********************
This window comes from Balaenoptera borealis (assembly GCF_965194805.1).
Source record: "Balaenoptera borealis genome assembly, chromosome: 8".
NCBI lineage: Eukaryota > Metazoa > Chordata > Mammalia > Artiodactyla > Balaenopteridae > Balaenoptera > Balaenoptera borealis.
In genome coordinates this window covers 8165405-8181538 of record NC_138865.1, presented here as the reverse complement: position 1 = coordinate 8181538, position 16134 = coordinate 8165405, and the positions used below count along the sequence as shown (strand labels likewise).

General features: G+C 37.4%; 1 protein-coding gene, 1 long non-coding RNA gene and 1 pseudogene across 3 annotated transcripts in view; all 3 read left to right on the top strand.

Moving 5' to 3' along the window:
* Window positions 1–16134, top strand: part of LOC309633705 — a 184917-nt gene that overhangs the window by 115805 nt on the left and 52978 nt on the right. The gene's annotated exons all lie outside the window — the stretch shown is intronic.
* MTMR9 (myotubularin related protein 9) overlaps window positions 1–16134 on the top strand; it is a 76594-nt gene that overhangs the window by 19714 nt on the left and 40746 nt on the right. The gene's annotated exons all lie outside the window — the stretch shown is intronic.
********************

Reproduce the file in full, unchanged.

This window comes from Balaenoptera borealis (assembly GCF_965194805.1).
Source record: "Balaenoptera borealis genome assembly, chromosome: 8".
NCBI lineage: Eukaryota > Metazoa > Chordata > Mammalia > Artiodactyla > Balaenopteridae > Balaenoptera > Balaenoptera borealis.
In genome coordinates this window covers 8165405-8181538 of record NC_138865.1, presented here as the reverse complement: position 1 = coordinate 8181538, position 16134 = coordinate 8165405, and the positions used below count along the sequence as shown (strand labels likewise).

General features: G+C 37.4%; 1 protein-coding gene, 1 long non-coding RNA gene and 1 pseudogene across 3 annotated transcripts in view; all 3 read left to right on the top strand.

Moving 5' to 3' along the window:
* Window positions 1–16134, top strand: part of LOC309633705 — a 184917-nt gene that overhangs the window by 115805 nt on the left and 52978 nt on the right. The gene's annotated exons all lie outside the window — the stretch shown is intronic.
* MTMR9 (myotubularin related protein 9) overlaps window positions 1–16134 on the top strand; it is a 76594-nt gene that overhangs the window by 19714 nt on the left and 40746 nt on the right. The gene's annotated exons all lie outside the window — the stretch shown is intronic.